First, GTC is a great meeting! If you are doing anything involving GPU programming you owe it to yourself to go this meeting. It is very well organized and the technical content is tremendous. As a perk, NVIDIA knows how to party too!
Check out Jen-Hsun Huang’s keynote to get a feel for the tone of the conference.
NVIDIA very wisely and kindly records the talks at the conference and they are now available. I highly recommend you check them out. You are sure to find something interesting and useful.
Puget Systems was there showing off a Peak Mini running benchmarks on a Titan X and K40. We had only had the Titan X for a couple of days and it was just officially announced at the meeting, so we could show it off. There were not any drivers for Windows yet but it worked perfectly under Linux ( We were running Kubuntu 14.04 ). It was only identified in the system as “Graphics Device”.
Here’s the numbers we were showing off;
nbody -benchmark -numbodies=256000 (single precision) Titan X -- 3.6 TFLOP/s Tesla K40 -- 1.7 TFLOP/s
The Titan X is fantastic for single precision workloads … like Machine Learning and MD simulations!
We also had one or our Traverse Pro laptops there with a GTX 970m running gromacs connected to VMD for real time visualization of the molecular dynamics run. This was all running on the 970m and performance was great. See my post on how to get a modern laptop to work right with a CUDA.
Deep Learning, Machine Learning, Deep Neural Networks, Artificial Neural Networks, …
All of these phrases are mostly referring to the same basic idea and “Artificial Neural Networks” is the most descriptive term. The media buzz phrase du jour is “Deep Learning”.
“Deep Learning” (Artificial Neural Networks) is the killer app for GPU computing. It works really well! Check out these two excellent GTC keynote talks from Google Senior Fellow Jeff Dean and Baidu Cheif Scientist Andrew Ng.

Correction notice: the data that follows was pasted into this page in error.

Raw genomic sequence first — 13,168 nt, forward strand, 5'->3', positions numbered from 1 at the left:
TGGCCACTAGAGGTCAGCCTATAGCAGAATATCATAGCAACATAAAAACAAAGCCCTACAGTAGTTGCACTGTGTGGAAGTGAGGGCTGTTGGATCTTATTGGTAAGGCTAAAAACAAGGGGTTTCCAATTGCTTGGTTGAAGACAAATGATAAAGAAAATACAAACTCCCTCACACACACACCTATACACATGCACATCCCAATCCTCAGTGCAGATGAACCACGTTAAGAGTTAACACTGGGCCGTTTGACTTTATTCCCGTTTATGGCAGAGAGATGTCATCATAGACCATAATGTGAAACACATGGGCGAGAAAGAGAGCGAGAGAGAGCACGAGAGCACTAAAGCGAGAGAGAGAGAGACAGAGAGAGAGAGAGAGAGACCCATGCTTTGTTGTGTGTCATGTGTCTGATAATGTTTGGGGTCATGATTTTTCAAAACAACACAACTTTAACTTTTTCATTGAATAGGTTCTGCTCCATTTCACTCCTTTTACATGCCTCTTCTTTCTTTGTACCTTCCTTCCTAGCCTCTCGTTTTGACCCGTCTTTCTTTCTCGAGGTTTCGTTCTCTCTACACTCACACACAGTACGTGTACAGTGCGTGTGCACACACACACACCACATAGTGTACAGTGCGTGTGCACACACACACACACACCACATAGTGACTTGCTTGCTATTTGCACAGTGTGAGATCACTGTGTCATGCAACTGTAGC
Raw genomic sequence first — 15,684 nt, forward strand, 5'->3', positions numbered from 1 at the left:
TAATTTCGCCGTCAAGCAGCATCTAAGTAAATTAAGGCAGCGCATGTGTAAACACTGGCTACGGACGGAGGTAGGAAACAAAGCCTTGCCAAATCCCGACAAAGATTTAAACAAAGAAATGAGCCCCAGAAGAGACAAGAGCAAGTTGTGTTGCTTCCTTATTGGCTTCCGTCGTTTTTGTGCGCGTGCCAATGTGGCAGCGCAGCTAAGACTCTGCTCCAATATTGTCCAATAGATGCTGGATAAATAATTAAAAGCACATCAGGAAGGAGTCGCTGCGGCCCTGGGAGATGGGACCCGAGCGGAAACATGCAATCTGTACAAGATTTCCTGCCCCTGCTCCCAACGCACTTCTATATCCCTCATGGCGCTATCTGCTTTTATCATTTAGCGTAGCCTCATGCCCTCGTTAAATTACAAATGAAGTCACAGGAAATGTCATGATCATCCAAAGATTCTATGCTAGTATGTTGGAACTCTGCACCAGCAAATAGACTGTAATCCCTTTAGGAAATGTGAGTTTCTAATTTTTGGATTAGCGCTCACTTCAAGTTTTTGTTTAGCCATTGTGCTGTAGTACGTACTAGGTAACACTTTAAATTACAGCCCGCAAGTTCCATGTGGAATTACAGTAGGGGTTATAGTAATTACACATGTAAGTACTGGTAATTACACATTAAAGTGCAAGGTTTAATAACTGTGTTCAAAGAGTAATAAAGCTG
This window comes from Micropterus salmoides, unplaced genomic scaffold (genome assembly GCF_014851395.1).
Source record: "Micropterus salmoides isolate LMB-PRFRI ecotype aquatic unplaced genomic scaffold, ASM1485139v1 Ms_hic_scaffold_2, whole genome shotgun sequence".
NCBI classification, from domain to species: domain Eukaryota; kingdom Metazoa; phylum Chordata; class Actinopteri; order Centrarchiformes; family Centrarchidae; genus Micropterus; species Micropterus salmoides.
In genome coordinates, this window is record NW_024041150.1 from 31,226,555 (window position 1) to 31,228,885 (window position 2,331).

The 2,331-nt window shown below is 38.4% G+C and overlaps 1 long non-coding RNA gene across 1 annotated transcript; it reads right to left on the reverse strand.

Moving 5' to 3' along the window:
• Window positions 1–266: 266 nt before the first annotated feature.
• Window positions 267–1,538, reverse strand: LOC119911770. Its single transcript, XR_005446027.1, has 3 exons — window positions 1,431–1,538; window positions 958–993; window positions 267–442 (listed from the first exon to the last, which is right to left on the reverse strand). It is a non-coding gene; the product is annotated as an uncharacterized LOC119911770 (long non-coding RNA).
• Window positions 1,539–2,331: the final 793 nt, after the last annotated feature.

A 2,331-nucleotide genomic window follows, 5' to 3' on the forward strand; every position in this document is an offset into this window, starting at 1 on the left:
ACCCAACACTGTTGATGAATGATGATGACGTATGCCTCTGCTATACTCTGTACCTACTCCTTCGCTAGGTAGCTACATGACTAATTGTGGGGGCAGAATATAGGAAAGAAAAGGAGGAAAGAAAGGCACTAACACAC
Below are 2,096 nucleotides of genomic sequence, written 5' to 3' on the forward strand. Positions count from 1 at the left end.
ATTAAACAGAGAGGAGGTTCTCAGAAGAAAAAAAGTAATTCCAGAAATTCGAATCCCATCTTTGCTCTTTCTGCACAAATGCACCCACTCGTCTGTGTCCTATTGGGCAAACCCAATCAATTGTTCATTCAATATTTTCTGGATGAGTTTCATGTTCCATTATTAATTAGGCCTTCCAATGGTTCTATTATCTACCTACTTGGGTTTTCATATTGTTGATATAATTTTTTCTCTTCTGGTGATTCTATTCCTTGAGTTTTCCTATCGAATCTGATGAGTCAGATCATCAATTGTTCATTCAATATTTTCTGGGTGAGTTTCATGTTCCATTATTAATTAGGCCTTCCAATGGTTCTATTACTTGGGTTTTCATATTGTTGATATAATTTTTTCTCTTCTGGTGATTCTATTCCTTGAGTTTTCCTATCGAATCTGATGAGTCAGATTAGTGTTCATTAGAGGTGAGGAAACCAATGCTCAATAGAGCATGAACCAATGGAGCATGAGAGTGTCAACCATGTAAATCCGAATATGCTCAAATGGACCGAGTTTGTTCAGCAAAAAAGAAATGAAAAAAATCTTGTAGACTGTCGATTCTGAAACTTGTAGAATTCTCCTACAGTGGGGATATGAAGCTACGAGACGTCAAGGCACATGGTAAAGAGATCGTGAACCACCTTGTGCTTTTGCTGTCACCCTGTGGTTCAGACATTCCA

With a properly configured system, … (yes, we do that :-) … even a single machine can do serious work. A system with four Titan X cards and some of the public available data sets (or private data sets) provides opportunity for many interesting research projects. I had worked with Artificial Neural Networks in the early 1990’s but there just wasn’t lots of easily available training data and computing capability to do much. Now there is plenty of both! If I can find the time I may revive some of the ideas I had way back then. Anyone who had worked with Neural Networks in the early days should probably be dusting off their notes!
Coinciding with the 2015 GTC meeting was the first OpenPOWER Summit. Most of these talks are online now too. The OpenPOWER opening sessions were just right. They had all the exciting news and all the boring news. The boring news was about all of the infrastructure like API’s and compliance. That’s really important stuff! They said all the right things to indicate that the infrastructure was all in place and well managed. The exciting news was that it is all real, now! There are reference systems and full on products happening. Expect to have OpenPOWER based systems competing with Intel bases boxes by the end of the year. For my take on the Intel vs OpenPOWER situation see my post on the matter.
OpenPOWER will likely be the platform of choice for Pascal, the next generation of NVIDIA compute GPU’s. Pascal will be the first NVIDIA GPU to utilze NVLINK. Using NVLINK means that it wont be on the PCIe bus … which means it will be on a board that supports the NVLINK connector and CPU with NVLINK support i.e. OpenPower! There will probably be some version of the GPU that is intended for PCIe use for existing systems or at least systems using the next PCIe version (version 4). I don’t see them abandoning their very strong gaming PC market.
I barely scratched the surface of all the interesting stuff that happened at GTC this year. If you missed it you really should try to go next year!
Happy computing! --dbk